“Life is short, Break the Rules. Forgive quickly, Kiss slowly. Love truly. Laugh uncontrollably And never regret anything That makes you smile.” -Mark Twain
Months ago, during the height of my love affair with San Francisco, my good friend Matt and I were talking about how long I would stay in San Francisco. While I claimed that I didn't see myself ever leaving California, he had something else to say. He told me that he foresaw me staying in San Francisco as long as I wanted to, that is, until something better came along. Those words stuck with me, and while I'd be lying if there wasn't a work motivation behind this move, at the end of the day, I'm leaving San Francisco for Seattle because I want to - that is, because Seattle is that next "something better".
Meeting a world champion windsurfer and surfboard shaper, hopping on an Austrian bus with no fixed destination, riding my first wave, peering down into a volcano, going to the Summer Olympics, and sitting in a cockpit. Where I was doesn't matter. What matters is what I was doing and the stories I came back with. A few weeks ago I was sitting on a plane, ironically from Seattle to San Francisco, in which an older gentlemen who hadn't flown in 10 years sat next to me and talked my ear off for the entire flight. As he got up to leave, he thanked me for listening, gave me a firm handshake, and told me candidly: "I sincerely wish you luck. Don't stop what you're doing because when you get to be my age, all you have are your stories and you just want that one person who will find some sense of interest in them, listen, and nod their head in agreement."
Places, landmarks, street addresses, and homes will come and go; some more memorable then others, yet I challenge you to view your life as a journey, rather then a destination you've already arrived at or soon will. You'll make wrong turns, miss an exit or twenty, and get lost. Yet I'd rather treat life as a journey, of which each turn presents a new challenge and adventure, then treat life as a destination, where I'll never know what could have been. This San Francisco, California chapter of life closes, as a new chapter in Seattle, Washington begins.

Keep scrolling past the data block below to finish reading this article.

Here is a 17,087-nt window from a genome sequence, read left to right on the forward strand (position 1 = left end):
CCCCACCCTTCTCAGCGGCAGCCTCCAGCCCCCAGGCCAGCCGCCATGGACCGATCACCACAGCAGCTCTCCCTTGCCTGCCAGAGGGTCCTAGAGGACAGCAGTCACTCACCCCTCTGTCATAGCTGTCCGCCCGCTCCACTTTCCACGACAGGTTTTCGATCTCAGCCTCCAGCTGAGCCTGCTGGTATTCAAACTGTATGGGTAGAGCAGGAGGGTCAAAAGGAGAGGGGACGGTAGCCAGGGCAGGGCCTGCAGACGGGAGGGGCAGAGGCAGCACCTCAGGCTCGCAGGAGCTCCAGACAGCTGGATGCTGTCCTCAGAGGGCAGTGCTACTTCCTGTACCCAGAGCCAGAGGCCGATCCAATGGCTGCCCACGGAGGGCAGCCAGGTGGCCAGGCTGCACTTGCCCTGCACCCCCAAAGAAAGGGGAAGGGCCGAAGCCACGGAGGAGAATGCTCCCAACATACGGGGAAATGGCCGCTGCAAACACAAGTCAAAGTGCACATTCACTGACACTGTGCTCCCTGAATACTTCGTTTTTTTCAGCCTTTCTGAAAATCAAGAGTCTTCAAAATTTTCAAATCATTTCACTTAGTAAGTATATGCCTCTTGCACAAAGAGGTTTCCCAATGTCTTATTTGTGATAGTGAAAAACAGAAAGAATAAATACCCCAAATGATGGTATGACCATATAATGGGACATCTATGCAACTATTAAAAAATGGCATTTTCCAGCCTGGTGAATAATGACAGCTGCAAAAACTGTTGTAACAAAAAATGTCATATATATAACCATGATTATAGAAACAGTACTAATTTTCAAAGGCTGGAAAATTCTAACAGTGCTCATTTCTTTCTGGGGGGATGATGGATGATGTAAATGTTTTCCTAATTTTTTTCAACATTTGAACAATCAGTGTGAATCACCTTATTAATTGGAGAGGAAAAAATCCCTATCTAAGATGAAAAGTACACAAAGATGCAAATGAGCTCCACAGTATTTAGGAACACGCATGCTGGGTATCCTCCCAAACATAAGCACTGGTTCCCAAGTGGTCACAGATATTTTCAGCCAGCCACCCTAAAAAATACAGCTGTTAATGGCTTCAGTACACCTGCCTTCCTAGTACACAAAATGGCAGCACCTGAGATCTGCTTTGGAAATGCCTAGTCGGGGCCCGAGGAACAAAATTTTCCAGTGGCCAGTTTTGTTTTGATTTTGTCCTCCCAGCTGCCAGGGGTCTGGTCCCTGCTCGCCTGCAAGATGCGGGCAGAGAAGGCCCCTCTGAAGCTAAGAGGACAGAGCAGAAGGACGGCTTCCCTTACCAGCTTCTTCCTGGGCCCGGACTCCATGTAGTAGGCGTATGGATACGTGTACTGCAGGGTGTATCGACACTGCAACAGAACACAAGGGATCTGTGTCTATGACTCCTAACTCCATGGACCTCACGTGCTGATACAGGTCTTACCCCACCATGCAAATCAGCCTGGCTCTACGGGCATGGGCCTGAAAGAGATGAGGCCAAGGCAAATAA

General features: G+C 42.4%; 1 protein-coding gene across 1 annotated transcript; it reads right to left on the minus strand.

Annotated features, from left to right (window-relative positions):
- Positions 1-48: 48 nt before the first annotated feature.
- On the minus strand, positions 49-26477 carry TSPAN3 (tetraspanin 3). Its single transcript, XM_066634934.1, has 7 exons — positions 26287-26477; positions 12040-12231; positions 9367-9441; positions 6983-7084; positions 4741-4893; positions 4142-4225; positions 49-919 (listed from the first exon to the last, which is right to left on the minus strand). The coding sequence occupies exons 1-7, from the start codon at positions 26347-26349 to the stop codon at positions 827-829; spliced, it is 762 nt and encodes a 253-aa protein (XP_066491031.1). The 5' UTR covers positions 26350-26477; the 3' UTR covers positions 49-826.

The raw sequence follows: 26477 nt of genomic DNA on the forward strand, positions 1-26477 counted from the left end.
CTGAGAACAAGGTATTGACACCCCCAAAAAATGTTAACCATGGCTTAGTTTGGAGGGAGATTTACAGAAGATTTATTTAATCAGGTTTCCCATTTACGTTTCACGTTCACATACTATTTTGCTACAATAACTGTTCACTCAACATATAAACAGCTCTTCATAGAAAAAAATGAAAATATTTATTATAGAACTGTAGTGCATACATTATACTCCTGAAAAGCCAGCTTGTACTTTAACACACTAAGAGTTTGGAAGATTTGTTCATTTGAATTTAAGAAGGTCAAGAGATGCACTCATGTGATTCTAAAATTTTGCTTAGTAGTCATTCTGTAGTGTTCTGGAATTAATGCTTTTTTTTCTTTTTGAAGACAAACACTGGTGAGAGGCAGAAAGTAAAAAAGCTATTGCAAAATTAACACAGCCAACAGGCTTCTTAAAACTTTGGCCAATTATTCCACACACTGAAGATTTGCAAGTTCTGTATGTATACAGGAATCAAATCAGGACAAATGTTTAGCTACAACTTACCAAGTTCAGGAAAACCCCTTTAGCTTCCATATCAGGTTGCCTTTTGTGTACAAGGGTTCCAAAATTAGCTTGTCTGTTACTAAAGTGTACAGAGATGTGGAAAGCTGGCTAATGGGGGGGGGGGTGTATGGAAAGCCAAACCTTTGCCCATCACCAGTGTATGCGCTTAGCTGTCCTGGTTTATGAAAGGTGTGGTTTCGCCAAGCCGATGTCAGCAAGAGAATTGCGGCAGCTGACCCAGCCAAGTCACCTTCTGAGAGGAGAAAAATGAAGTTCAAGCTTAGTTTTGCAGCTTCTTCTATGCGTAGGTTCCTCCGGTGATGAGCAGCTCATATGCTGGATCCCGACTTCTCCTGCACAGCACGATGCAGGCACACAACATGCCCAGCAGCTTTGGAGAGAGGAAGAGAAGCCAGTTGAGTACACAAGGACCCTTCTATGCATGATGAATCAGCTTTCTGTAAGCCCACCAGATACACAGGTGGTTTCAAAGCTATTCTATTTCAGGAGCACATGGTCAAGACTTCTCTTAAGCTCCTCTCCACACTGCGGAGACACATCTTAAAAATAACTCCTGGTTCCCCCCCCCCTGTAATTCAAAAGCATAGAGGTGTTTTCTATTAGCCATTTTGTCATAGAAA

How does this idea of life/travel being about the journey and not the destination resonate with you?
The last time I made a major decision like this, many people asked me what was next and what would happen to my blog. My answer then is the same now: Nothing. I'll continue to travel, I'll continue to blog about it, I'll continue my partnerships, I'll continue to eat from food trucks, I'll probably continue to go on more first dates then second dates, and I'll continue to freelance. There are some exciting projects, trips, and adventures planned for 2013 that I've never been so excited about and if you've stuck around this long, then I hope you'll continue to. Lastly, if you have a couple minutes, I'd love to get your feedback about how to make the blog better on this 7-question SurveyMonkey survey. As always, you can contact me via email at any time if you have a question, comment, or suggestion. Just don't propose to me or ask me to work for free. Everything else is free game.